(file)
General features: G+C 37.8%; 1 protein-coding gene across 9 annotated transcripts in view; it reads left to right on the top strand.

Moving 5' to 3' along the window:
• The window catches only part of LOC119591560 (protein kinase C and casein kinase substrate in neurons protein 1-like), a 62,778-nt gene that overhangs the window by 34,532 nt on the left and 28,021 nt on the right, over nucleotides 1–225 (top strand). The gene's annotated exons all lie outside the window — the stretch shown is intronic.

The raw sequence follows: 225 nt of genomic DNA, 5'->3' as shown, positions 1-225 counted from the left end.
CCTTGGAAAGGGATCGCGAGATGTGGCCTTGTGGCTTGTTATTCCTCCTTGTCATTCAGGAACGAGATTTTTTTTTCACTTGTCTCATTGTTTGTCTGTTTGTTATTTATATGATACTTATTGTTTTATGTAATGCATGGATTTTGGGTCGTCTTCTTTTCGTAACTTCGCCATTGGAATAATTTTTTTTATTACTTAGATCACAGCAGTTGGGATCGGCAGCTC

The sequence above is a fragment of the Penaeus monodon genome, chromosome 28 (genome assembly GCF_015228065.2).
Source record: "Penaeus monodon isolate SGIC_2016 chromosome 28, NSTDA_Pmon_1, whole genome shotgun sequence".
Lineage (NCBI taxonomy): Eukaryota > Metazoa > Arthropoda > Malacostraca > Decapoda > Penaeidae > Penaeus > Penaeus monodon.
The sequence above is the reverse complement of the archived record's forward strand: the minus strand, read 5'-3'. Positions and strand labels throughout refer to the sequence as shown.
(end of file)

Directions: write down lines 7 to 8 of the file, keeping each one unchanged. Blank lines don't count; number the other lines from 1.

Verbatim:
Source record: "Penaeus monodon isolate SGIC_2016 chromosome 28, NSTDA_Pmon_1, whole genome shotgun sequence".
Lineage (NCBI taxonomy): Eukaryota > Metazoa > Arthropoda > Malacostraca > Decapoda > Penaeidae > Penaeus > Penaeus monodon.